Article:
We’ve seen a lot of drinkbots here on MAKE in nearly every configuration. However, I don’t think I’ve ever seen one as polished and elegant as Dave Zucker’s project, called Sir Mix-a-Bot. It’s a PUMA arm, the sort used for manufacturing, mounted on an elegantly veneered table with liquor and mixer bottles arranged around it. The person wanting a drink selects one of ten cocktails on a touch screen and places his or her glass on the brass disk on the table, and the robot makes the drink.
Dave wrote a fascinatingly thorough writeup of what turned out to be a very long-term project. He got the arm for free ten years before, and immediately wanted to turn it into a robotic bartender.
It wouldn’t happen overnight — the robot arm’s controller was nonfunctional and gigantic, and Dave ultimately trashed most of it. The project would have to wait until a new control system could be created. Dave hauled the arm from house to house ever since, occasionally working on the project as the inclination struck him. Finally, he told everyone that this year would see the robot in action no matter what, forcing him to make that a reality.
The robot made its debut at Dave’s birthday party on March 14th where it served up drinks for the guests.
The Mechanical Arm
Dave managed to score a free PUMA arm (PUMA stands for Programmable Universal Machine for Assembly) when a coworker told him they were giving them away for free at a nearby school.
Back in the garage, I sifted through the newly-acquired treasure and was a little sad to discover: it didn’t really work. At all. The controller didn’t seem to turn on, and even if it had, there was woefully little in the way of documentation of the PDP-11-based computer that was housed in an aluminum box the size of a dorm-room fridge. I kept the control panel cover, the I/O module, the arm of course, and not much else. With a robot arm in an unknown mechanical state and no working controller, I had a tall task in front of me: get the arm repaired, find (or build) electronics to control it, write software to make it pour drinks, and build some sort of home for it.
Eventually Dave discovered that the arm, mechanically, was solid. Its six motors seemed fine, other than needing a controller. It was, however, missing its hand — there was no gripper for the robot. Dave ended up going with a a very simple solution, a fork and metal slider with no motors or solenoids at all — it simply scooped up the bottle. He started with a wooden hand but ended up 3D printing the part for added durability.
The Control System
Dave’s main challenge was that there was no motor controller. The arm has six brushed DC motors — two for each joint — so it needed six motor control boards. The arm also had three electromechanical brakes, solenoids that kept the arm from going limp when it wasn’t powered up.
He ended up going with a PSoC microcontroller connected to six Motion Mind 3 controllers. To control the solenoids he bought three relay boards, each packing a solid state relay that triggered the solenoids’ 24V when triggered by the microcontroller.
The mind of the system was an old Mac laptop that he used to communicate with the motor controllers:
The motor controllers live (effectively) in joint space — that is, they are directly controlling the angles of each of the joints. But sometimes it’s helpful to talk about Cartesian space, in terms of (X, Y, Z) coordinates and rotations — for example, you want the end-effector to move up by 15 cm. That requires moving more than one joint, just like in your own arm, moving your hand straight up from waist level to shoulder height requires that you adjust your shoulder, elbow and wrist.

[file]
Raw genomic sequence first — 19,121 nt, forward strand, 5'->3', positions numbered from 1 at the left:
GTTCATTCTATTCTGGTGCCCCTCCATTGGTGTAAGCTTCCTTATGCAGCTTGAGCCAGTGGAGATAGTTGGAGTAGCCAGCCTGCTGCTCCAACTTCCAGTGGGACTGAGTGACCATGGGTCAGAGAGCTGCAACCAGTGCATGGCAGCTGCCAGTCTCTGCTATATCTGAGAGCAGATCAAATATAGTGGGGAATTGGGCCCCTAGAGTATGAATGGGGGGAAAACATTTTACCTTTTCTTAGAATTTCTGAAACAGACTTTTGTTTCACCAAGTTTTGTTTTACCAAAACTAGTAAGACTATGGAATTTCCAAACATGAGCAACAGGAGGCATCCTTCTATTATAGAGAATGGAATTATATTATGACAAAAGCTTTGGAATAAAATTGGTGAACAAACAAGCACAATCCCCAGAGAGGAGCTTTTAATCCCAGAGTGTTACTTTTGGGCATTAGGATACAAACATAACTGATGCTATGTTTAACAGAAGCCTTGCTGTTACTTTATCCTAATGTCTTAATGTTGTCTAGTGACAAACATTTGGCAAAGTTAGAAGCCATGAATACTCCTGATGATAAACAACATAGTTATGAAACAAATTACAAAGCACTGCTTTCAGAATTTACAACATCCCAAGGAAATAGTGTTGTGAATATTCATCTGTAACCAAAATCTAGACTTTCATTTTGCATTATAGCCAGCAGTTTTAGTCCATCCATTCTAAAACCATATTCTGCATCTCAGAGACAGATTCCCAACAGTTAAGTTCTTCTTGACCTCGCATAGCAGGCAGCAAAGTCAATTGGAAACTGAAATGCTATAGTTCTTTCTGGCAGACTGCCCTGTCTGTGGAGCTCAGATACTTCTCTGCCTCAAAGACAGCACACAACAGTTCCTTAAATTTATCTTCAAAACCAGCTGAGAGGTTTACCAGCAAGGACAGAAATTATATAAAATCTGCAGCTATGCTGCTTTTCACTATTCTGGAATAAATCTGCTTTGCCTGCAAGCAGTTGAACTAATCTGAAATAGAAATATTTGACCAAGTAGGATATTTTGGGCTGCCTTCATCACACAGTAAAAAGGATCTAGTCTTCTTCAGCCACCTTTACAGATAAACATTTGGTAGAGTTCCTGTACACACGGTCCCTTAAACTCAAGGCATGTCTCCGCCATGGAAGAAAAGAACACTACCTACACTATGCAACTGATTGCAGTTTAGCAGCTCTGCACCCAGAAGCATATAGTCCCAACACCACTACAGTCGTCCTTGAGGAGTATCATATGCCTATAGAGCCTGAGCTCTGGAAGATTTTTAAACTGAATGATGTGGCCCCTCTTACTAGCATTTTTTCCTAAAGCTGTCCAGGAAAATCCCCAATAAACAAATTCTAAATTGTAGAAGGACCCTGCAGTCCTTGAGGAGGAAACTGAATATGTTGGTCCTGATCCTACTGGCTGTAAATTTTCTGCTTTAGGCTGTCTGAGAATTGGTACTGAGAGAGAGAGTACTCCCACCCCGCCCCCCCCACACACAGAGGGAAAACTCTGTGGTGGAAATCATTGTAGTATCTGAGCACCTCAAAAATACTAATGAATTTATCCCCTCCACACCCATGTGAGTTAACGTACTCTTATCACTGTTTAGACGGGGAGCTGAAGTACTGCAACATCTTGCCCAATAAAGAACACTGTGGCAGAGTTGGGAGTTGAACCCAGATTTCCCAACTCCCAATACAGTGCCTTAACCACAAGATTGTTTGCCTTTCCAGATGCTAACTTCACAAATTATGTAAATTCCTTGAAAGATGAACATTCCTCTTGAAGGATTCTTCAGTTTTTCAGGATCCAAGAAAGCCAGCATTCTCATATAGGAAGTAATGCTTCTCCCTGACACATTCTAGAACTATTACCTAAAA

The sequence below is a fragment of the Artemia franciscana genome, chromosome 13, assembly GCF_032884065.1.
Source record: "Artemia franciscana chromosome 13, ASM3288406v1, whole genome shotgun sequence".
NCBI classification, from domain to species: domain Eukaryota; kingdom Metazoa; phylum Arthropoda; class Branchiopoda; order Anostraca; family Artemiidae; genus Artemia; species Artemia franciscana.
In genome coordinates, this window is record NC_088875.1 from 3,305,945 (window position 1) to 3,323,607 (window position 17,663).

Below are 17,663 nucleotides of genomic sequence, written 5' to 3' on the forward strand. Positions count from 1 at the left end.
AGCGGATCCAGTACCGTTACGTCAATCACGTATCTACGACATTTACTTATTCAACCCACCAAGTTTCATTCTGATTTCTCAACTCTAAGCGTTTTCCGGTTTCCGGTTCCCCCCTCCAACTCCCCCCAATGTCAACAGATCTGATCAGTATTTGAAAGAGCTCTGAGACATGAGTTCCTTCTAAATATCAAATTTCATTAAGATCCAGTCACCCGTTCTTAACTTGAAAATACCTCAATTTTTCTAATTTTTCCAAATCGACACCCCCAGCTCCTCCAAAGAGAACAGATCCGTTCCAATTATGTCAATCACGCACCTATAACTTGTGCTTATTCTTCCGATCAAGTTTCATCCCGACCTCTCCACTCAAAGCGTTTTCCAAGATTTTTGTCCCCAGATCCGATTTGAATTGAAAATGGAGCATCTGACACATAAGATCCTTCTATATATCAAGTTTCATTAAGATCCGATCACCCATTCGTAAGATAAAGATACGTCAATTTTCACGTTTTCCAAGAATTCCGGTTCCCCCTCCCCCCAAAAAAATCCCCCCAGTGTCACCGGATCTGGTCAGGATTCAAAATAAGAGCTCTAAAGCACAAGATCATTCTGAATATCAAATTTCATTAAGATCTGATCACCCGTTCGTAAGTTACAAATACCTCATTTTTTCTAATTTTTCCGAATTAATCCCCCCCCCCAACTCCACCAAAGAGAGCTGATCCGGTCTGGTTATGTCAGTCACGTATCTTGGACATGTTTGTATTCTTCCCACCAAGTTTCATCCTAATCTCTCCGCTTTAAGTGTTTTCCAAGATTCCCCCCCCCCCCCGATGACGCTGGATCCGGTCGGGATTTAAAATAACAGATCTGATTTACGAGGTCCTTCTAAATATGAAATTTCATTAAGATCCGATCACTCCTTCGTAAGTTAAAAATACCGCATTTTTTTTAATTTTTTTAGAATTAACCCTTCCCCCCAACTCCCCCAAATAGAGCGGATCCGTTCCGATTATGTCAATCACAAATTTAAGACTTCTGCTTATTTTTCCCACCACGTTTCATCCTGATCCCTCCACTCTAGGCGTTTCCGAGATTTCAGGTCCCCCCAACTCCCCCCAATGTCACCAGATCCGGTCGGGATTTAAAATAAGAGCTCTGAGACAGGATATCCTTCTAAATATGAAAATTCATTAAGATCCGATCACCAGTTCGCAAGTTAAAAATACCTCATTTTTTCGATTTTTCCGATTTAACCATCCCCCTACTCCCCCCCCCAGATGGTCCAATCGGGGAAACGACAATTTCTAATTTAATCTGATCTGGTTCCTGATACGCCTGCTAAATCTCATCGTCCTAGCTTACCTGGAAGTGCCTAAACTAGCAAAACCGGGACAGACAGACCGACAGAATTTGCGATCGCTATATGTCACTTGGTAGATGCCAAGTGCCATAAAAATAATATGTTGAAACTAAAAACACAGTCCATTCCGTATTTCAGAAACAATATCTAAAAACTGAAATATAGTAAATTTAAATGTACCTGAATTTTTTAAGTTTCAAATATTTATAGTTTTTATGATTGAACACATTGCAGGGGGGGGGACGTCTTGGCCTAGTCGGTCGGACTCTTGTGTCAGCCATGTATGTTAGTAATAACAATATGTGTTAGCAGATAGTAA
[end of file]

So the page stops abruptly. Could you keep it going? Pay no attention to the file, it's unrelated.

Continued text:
Now Dave needed to create custom software to manage the paths the arm will take.
In addition to the control code, I also created a scripting language I could use to create and store paths for the robot arm to traverse. So later on, once I’d built the table, I created a script to grab each bottle, and another set of scripts to return them to the holders. The encoders in the arm are quite accurate, and so each position along each path is fairly repeatable, down to about a millimeter. I spent quite a bit of time tuning the paths to make sure each bottle was captured and then replaced by the gripper, and still have a little bit of that tuning left to do.
It didn’t hurt that his brother Matt is in a PhD program in robotics. Matt had homework to write the inverse kinematics code for a robot arm, so he adapted the code for Dave’s project, saving him a lot of trouble in determining the arm’s angles and motions — the code translates between cartesian coordinates and the robot’s motor turns.
Building the Table
How often do makers — myself included — wait for the last minute to whip up some sort of enclosure? One of the parts that I really like about this project was the care that Dave took in putting the finishing touches on the bot even after he had basically perfected the mechanics.
The arm is positioned on a demilune table mae out of MDF with veneer glued on, along with inset carvings, inlay, and brass hardware. It’s massively heavy, but necessarily so because it keeps the arm from moving around excessively.
Not many of us have the patience to work on a project for ten years, but Dave’s effort shows pretty clearly in all aspects of the project. So, what’s next?
There are still some things I’d like to tune up with the bartender — it occasionally misses when replacing a bottle, the pouring path could be smoother, the LEDs on the menu could be brighter, and so on. If I wanted to bite off a bigger chunk, I might think again about using my own PCB / motor control circuitry, rebuild the touch screen menu with a separate microprocessor, or possibly rebuild the table top (to add decorations and eliminate the bubbling in the veneer).
Be sure to read the project writeup for tons of additional details on how he made the robot. And here’s a video of the bartender in action!